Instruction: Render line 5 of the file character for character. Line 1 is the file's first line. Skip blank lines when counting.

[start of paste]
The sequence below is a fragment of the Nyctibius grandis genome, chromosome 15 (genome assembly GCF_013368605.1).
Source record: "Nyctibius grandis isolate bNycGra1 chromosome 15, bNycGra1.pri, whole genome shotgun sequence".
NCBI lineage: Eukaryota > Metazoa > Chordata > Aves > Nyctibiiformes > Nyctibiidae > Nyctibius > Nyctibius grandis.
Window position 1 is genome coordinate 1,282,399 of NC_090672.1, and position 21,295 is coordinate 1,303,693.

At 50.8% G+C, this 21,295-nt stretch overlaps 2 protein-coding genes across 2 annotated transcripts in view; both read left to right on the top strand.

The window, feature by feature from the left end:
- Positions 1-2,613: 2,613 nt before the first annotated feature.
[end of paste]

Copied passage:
At 50.8% G+C, this 21,295-nt stretch overlaps 2 protein-coding genes across 2 annotated transcripts in view; both read left to right on the top strand.